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i am trying a piece of code.

<?php
$tmp = ord('F'); //gives the decimal value of character F (equals 70)
$tmp = $tmp - 55; //gives 15 - decimal equivalent of 0x0F
$tmp = dechex($tmp); // converts 15 to 0x0F
$fp = fopen("testing.data","wb+");
fwrite($fp,$tmp);
fclose($fp);
?>

When i open the file called testing.data in a hex editor, i see 2 bytes written. The 2 bytes are 0x36 and 0x33. I am expecting that only 1 byte i.e. 0x0f will be written to the file. This doesn't happen. Please help me out with this.

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up vote 5 down vote accepted

If you want to write the byte 0x0f to the file, simply write the character with that ASCII code. You effectively want to undo ord, and the reverse function is chr:

<?php
$tmp = ord('F'); //gives the decimal value of character F (equals 70)
$tmp = $tmp - 55; //gives 15 - decimal equivalent of 0x0F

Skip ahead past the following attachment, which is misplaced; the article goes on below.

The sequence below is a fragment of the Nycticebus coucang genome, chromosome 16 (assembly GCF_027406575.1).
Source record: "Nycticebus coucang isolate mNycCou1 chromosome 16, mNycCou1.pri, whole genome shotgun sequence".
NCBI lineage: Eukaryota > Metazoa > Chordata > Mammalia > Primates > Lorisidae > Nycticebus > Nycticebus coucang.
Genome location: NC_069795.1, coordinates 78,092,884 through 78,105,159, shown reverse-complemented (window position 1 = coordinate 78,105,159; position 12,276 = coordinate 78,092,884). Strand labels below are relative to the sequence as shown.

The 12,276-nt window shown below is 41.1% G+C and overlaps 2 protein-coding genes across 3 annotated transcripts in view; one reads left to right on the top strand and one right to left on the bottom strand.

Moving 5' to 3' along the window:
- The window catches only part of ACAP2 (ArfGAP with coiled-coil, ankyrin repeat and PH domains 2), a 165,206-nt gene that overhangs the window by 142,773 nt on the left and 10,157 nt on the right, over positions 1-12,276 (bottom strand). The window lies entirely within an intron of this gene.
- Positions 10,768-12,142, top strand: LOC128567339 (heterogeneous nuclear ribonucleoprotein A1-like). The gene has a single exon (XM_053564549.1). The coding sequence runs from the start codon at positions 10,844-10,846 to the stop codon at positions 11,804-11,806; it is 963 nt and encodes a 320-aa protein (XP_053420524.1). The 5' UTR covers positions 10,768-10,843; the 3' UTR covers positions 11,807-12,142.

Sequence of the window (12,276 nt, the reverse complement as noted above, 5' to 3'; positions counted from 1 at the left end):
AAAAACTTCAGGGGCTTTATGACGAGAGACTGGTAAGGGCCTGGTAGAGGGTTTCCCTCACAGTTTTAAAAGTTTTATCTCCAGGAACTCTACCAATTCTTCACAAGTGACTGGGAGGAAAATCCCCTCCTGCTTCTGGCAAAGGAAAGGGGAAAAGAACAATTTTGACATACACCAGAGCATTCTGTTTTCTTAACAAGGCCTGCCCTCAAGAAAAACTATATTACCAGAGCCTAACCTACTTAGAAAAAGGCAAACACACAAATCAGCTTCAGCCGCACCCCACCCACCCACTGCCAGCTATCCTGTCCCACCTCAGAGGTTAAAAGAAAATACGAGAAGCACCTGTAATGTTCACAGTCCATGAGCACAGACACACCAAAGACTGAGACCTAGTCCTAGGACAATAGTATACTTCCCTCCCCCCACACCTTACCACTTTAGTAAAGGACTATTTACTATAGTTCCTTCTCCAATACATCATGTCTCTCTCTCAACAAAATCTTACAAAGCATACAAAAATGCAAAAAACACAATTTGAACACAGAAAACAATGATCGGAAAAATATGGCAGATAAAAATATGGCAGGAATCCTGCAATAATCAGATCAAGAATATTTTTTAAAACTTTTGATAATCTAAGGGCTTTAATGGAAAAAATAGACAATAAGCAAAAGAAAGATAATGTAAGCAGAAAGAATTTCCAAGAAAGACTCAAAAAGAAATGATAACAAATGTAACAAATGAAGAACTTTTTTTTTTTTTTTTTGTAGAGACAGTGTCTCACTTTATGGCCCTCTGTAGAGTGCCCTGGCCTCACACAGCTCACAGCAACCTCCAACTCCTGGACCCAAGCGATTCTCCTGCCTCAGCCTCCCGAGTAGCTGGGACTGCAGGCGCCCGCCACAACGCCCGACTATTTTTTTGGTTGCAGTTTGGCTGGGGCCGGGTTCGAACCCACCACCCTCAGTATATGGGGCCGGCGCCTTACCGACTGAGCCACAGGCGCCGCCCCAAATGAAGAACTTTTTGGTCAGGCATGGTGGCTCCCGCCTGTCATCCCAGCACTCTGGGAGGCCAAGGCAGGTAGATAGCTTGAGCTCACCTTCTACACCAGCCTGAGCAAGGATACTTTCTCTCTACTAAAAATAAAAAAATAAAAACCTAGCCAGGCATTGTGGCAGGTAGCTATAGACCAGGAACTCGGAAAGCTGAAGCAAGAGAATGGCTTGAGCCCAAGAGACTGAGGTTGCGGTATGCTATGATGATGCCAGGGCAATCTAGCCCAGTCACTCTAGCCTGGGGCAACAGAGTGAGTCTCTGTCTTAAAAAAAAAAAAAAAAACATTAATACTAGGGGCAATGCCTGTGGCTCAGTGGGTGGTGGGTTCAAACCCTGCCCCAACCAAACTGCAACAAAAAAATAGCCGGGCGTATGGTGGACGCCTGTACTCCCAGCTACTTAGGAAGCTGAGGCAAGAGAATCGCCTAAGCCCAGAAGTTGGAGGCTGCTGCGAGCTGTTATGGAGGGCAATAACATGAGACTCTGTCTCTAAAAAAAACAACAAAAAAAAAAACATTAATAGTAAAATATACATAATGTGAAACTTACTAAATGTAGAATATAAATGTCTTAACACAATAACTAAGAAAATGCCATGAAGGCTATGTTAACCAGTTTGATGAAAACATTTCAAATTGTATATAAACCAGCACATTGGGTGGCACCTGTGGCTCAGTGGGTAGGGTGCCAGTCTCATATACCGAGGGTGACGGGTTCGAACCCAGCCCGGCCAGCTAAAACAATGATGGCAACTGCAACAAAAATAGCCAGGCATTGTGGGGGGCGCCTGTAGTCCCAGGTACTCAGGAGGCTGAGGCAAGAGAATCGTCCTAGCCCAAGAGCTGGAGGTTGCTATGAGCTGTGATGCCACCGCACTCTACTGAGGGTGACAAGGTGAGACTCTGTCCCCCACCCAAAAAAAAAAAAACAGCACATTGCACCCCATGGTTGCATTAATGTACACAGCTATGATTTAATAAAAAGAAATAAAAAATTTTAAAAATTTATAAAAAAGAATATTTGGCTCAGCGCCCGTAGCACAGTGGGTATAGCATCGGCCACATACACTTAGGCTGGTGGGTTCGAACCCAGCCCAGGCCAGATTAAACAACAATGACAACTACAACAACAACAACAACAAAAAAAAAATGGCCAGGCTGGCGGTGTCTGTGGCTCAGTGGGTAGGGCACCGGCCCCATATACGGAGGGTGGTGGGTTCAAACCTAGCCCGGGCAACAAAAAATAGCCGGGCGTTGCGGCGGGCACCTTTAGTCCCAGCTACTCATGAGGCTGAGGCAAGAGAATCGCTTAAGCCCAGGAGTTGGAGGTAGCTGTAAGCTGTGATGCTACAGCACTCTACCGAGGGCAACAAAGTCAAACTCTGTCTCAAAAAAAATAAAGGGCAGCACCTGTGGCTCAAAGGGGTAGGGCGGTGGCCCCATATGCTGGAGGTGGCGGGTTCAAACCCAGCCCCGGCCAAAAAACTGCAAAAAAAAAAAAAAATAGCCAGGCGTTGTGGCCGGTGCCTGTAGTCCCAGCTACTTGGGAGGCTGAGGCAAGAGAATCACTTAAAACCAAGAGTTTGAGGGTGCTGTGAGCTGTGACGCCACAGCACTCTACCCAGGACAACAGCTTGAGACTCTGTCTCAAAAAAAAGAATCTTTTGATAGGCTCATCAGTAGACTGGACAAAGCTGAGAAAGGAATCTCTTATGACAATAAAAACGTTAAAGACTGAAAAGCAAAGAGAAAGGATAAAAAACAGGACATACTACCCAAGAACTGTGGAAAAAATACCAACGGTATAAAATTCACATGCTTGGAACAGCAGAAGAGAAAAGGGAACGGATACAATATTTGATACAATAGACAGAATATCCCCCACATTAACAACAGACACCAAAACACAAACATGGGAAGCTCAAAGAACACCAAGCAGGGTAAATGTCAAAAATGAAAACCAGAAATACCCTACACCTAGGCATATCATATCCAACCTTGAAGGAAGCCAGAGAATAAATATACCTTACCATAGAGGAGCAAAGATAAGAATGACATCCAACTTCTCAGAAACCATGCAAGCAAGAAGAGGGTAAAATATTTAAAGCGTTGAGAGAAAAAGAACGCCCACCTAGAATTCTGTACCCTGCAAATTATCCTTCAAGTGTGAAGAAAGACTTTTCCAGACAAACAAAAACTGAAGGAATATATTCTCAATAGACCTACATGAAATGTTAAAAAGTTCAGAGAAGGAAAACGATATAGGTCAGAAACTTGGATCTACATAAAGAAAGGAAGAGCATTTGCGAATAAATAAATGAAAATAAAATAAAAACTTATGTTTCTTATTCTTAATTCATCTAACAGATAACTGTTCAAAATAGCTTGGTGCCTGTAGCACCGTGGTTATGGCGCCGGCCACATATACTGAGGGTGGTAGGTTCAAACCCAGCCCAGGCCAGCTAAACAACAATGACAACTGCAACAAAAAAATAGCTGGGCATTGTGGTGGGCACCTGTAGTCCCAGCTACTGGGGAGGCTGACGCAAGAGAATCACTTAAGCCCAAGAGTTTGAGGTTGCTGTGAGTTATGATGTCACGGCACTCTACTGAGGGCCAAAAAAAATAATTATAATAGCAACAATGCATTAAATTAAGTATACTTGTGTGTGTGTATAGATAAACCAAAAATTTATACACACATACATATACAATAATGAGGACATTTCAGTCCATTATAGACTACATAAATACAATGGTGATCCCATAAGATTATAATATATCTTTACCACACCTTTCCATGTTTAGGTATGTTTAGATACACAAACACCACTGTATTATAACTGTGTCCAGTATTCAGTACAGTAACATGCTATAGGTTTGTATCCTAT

$tmp = chr($tmp); // converts 15 to a character
$fp = fopen("testing.data","wb+");
fwrite($fp,$tmp);
fclose($fp);
?>
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2  
+1 chr is easier and does the job here. pack is more versatile though and allows transforming of multi-byte values with a specified byte order format (little-endian, big-endian, etc.). – knittl Apr 2 '12 at 9:36
    
Thanks a lot! :-) i was trying exact opposite. – user1051505 Apr 2 '12 at 9:50

You are writing the string representation of the number 0x0F to the file (which will use 1 byte per character).

In PHP you would use the pack function to create binary strings.

$bindata = pack('n', 0x0F);
file_put_contents('testing.data', $bindata);
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